Ever since I heard about blockchain (about six months ago), I’ve been an enthusiast of the technology. As I was working on my first blockchain story last June, I told my fellow editors at SDxCentral: “This technology has the potential to change the world.” To which they all gave me thin, watery smiles. I think I heard them sniggering behind my back.
But my enthusiasm has only grown in the ensuing months. And clearly, I’m not alone. In 2017, the price of a bitcoin soared from nearly $1,000 to more than $20,000 at one point in December. And the price of an ether grew from about $7 to around $800. Full disclosure: I purchased a couple of ethers, myself, for around $200 each.
Time will tell if the cryptocurrency craze is just a bunch of overblown hype. But the blockchain technology that underpins cryptocurrency is definitely not hype.
Brian Behlendorf, the executive director of the Linux Foundation’s Hyperledger blockchain project, said companies are already using blockchain to solve real-world problems and to handle existing tasks — such as supply-chain tracking — better than before.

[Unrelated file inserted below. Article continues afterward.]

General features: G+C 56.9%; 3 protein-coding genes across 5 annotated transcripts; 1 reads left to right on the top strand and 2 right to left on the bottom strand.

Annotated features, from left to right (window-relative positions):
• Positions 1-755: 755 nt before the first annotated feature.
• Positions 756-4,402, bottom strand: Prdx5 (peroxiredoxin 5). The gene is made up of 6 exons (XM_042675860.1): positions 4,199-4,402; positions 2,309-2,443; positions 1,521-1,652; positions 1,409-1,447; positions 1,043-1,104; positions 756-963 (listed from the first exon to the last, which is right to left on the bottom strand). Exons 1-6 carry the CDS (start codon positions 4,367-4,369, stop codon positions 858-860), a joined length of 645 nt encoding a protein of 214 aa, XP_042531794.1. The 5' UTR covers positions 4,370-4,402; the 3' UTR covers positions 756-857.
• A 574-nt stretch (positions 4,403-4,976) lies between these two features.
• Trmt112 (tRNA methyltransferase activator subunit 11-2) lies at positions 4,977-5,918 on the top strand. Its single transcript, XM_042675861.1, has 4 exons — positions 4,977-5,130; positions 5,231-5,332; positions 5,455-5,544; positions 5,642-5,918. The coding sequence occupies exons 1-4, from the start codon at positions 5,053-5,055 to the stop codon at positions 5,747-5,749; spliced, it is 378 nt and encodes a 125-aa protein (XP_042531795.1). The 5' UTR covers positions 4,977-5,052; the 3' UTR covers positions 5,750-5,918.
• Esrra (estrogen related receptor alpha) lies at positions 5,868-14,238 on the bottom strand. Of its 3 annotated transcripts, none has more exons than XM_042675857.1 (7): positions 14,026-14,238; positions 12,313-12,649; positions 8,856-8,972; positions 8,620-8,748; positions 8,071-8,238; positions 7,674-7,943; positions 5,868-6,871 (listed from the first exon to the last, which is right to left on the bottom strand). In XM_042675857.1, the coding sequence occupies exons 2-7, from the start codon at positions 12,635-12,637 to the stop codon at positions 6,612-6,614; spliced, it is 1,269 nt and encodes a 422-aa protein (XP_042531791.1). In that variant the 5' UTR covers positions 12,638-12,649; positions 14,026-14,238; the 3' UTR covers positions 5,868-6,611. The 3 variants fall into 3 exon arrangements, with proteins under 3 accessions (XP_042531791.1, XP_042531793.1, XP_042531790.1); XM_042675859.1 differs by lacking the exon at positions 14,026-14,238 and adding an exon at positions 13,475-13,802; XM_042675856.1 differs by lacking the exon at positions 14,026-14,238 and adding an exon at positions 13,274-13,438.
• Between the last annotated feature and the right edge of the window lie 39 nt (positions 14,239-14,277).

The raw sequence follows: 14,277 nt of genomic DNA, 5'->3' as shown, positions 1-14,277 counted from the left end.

The Hyperledger project focuses on enterprise applications for blockchain. In 2017, the project sold out of its 21 Premier memberships, adding eight new companies: SAP, American Express, Daimler, Change Healthcare, NEC, Cisco, Tradeshift, and Baidu. Hyperledger now has support from 197 organizations, and it’s the fastest growing open source project ever hosted by the Linux Foundation.
Behlendorf has been around for earlier technology sea changes. He was a primary developer of the Apache Web server, the most popular web server software on the Internet, and he was a founding member of the Apache Software Foundation. He has served on the board of the Mozilla Foundation since 2003. In addition, he was the CTO of the World Economic Forum. And most recently, he was a managing director at Mithril Capital Management, a global technology investment firm.
“I definitely see parallels in this [blockchain] evolution with the Web,” said Behlendorf. “The Web totally transformed our relationship to information and made access really cheap and ubiquitous. Blockchain stands to transform transactions.”
The Hyperledger project recently began offering a free, online blockchain training course — Blockchain for Business: An Introduction to Hyperledger. The self-paced course is offered through edX.org, the nonprofit learning platform founded in 2012 by Harvard University and Massachusetts Institute of Technology. The course provides an introduction to Hyperledger and its key business blockchain frameworks.
About 40,000 people have signed up for the course, so far, and Behlendorf said that some companies are using it to train their own employees. It’s designed for a broad audience, not just techies. Hyperledger developed the course to help ordinary people understand blockchain. But it also wants to identify talented coders to become blockchain developers.
Hmmmm. I wonder if I can find the time to learn blockchain.